Letters

To the Editor:

Regarding the March 2007 article entitled “Comparing Emissions: PC, CFB and IGCC” by Robynn Andracsek, Burns & McDonnell.

It appears the goal of the referenced article was to provide a comparison of actual emissions data for PC, CFB and IGCC technologies on a Lb/MMBTU basis. The article’s data was all derived from NOX, SO2, CO2, particulate matter and heat input data reported to the EPA. The IGCC plants mentioned are the Polk Power Station, Tampa, Fla.; and the Wabash River Power Station, Terre Haute, Ind.

We wish to point out that the reported heat input data used for the article does not result in an accurate emissions comparison. The reported heat input data for both of the IGCC plants is that of the syngas to the combustion turbine, not that of the feed coal to the plant as is the case for PC and CFB systems. For IGCC, 65 to 75 percent of the coal’s heating value is converted to syngas heating value while most of the remainder is converted to heat used to generate steam for the combined cycle’s steam turbine. Consequently, all of the article’s IGCC emission rates (NOX, SO2, PM, and CO2 expressed on a Lb/MMBTU basis) are overstated by approximately 40 percent. This is a significant discrepancy which leads to erroneous conclusions about the relative emissions among the technologies.

Consistent heat input data must be used for an accurate emissions comparison. Note that if this is done, CO2 emissions (without carbon capture) would be identical on a fuel input basis for all technologies using the same fuel, since all the fuel’s carbon is converted to CO2 (excluding the small fraction which may be retained in the ash or slag). However, since the efficiency of IGCC units is typically better than existing PC units, the CO2 emissions per megawatt hour can be as much as 20 percent lower.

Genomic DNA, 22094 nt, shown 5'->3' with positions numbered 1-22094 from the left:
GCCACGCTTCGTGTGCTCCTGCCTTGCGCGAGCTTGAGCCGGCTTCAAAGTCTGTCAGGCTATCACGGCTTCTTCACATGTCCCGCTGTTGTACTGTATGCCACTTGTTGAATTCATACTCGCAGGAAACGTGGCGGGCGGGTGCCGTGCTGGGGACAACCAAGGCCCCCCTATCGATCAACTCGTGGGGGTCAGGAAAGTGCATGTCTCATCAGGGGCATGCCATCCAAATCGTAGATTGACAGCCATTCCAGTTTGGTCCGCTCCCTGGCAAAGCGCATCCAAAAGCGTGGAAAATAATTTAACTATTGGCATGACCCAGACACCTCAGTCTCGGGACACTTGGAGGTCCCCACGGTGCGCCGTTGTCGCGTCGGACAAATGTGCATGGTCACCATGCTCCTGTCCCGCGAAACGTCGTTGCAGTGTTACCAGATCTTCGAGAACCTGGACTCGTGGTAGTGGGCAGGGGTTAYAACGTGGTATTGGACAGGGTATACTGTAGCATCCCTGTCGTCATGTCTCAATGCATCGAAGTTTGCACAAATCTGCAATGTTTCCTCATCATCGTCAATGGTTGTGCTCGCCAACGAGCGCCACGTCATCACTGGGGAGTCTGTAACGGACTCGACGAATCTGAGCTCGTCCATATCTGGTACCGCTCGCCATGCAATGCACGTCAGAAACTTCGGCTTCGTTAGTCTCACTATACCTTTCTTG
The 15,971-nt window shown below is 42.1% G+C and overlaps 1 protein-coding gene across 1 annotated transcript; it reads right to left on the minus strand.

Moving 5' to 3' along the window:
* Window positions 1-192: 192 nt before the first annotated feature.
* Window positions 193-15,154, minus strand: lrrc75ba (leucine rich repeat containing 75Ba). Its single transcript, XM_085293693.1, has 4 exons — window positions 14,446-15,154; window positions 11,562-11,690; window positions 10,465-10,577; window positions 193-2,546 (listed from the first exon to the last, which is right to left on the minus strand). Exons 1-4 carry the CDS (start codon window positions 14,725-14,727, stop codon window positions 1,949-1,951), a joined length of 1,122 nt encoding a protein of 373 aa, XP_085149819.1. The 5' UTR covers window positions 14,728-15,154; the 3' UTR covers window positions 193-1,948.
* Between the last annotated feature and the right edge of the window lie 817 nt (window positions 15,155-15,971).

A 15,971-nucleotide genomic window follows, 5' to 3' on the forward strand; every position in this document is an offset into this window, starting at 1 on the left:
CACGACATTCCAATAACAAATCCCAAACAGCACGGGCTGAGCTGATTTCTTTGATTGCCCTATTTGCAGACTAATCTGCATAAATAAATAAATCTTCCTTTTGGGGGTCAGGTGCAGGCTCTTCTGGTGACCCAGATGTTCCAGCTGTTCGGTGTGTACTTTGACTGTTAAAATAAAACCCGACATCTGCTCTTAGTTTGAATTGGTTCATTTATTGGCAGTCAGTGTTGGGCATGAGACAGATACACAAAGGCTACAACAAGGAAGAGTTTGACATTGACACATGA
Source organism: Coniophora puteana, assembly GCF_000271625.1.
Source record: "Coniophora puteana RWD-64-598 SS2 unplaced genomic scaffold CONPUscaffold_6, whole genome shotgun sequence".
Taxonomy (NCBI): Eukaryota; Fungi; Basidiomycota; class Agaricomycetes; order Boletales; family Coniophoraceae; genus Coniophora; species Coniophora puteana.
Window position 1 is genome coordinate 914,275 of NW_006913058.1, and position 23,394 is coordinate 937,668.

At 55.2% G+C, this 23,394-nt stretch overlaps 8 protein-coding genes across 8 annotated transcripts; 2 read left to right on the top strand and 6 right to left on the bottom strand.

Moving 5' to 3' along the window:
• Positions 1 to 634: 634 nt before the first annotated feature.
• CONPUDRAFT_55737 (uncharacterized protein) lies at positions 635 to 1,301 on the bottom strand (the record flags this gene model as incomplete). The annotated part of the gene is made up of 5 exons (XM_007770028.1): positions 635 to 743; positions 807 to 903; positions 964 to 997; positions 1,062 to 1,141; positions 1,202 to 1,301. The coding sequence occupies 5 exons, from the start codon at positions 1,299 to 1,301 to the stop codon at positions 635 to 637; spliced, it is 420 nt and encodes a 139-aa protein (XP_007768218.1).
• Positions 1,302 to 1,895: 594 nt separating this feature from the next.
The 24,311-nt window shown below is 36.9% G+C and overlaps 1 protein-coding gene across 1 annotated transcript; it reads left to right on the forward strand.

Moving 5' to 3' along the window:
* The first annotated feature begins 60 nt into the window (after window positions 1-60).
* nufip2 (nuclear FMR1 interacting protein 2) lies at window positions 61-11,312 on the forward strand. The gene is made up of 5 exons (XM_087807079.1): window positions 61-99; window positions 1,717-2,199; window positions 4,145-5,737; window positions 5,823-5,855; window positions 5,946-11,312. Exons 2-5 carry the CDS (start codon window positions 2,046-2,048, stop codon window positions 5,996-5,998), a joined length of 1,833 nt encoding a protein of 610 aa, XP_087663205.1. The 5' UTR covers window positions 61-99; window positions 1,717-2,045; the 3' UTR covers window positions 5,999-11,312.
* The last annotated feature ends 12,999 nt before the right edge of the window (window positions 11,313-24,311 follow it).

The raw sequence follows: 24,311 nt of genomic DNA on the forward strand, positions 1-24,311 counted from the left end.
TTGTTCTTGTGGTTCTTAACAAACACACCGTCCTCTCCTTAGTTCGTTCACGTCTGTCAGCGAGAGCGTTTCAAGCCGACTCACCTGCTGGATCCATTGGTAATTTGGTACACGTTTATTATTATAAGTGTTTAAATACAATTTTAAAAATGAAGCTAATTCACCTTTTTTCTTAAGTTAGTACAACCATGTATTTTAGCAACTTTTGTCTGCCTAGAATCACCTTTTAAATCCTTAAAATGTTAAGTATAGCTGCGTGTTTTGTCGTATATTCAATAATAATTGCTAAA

Mark J. Hornick
General Manager, Polk Power Station
Tampa Electric Company


Keith Thompson
Vice President – Power Production
Wabash Valley Power

Robynn Andracsek replies: Heat input data for the IGCC feed coal would provide a more accurate comparison, however this data is not measured on short term basis (hourly, daily). The data that is measured (weekly, monthly) is not publicly available or required to be reported; therefore, regrettably, a comparison using feed coal heat inputs cannot be made.

Since I’ve lived through most of the history of nuclear power, I can relate to those horror stories of infinite outages and NRC “ratchet” requirements after TMI (“Nuclear Power’s History Has Role in Its Future,” Power Engineering, March 2007).

One comment I do want to make about your article is that you seem to buy into the myth that TMI-2 caused the hiatus in nuclear plant construction in this country. That is not exactly true; while it certainly did not help the program, utilities had begun cancelling orders long before the accident ever happened. The real reason was that the industry had overprojected power demand for a number of years and suddenly realized that it did not need all the plants that were either on the boards or under construction at the time. President Ford projected during his administration that we would have over 1,000 nuclear plants by the turn of the century.

What is also not widely known is that coal-fired plants experienced the same kind of hiatus; it was just easier for them to pick up again once demand increased. Since those plants could pick up the load, there wasn’t a lot of incentive to rev up the nuclear industry until relatively recently.

Meanwhile, you made a good case in the article for how much the industry has improved. Now that the licensing process has been streamlined and economies of scale will be better utilized, there is a lot of promise. Even some of the old anti-nukes are realizing that we either will get on the train or be left at the station.

Mike Cohen, Senior Contract Administrator
Northrop Grumman Newport News

Good job on your “Nuclear Reactions” page (Power Engineering, March 2007) reminding us of the industry’s nuclear power up-rate successes. It brings to mind a giga-statistic side note to your column.

The contribution of the total of the up-rates (10 GWs) at the several U.S. nuclear plants to the nation’s grid and energy security is a story that needs to be expanded and unapologetically bragged about. The 10 GWs gained nationwide from the up-rates listed in the same article, when added to the 20 GW gained nationwide from the more efficient operation of the 100 existing plants (from 70 percent capacity factors in the 1970s to the 90 percent capacity factors in 2007) equate to 30 GW added to the grid over the past 30 years without building any new plants. This is the equivalent of 30 new, 1000 MWe nuclear power plants serving the needs of the nation without any environmental problems associated with new plant siting.

Our nuclear plant operating personnel are doing a fantastic job.

Roland Parsons
Henderson, NV

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